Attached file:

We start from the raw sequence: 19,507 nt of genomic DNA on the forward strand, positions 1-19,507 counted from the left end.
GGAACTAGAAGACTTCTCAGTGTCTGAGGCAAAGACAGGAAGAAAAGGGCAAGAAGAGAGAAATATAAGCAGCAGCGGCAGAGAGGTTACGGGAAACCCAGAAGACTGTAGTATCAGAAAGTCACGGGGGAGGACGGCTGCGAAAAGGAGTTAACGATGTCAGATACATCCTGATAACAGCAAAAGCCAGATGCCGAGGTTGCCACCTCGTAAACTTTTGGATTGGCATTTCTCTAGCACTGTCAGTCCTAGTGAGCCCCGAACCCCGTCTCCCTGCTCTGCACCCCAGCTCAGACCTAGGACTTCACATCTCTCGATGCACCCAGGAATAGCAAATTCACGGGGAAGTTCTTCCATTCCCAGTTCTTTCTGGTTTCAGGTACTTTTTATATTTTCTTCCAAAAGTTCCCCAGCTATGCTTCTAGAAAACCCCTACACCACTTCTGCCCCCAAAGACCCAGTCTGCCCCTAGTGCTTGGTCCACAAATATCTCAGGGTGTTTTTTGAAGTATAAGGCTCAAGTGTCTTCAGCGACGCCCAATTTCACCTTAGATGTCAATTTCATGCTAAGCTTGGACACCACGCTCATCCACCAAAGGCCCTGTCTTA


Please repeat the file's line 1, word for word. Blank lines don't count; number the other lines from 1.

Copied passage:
We start from the raw sequence: 19,507 nt of genomic DNA on the forward strand, positions 1-19,507 counted from the left end.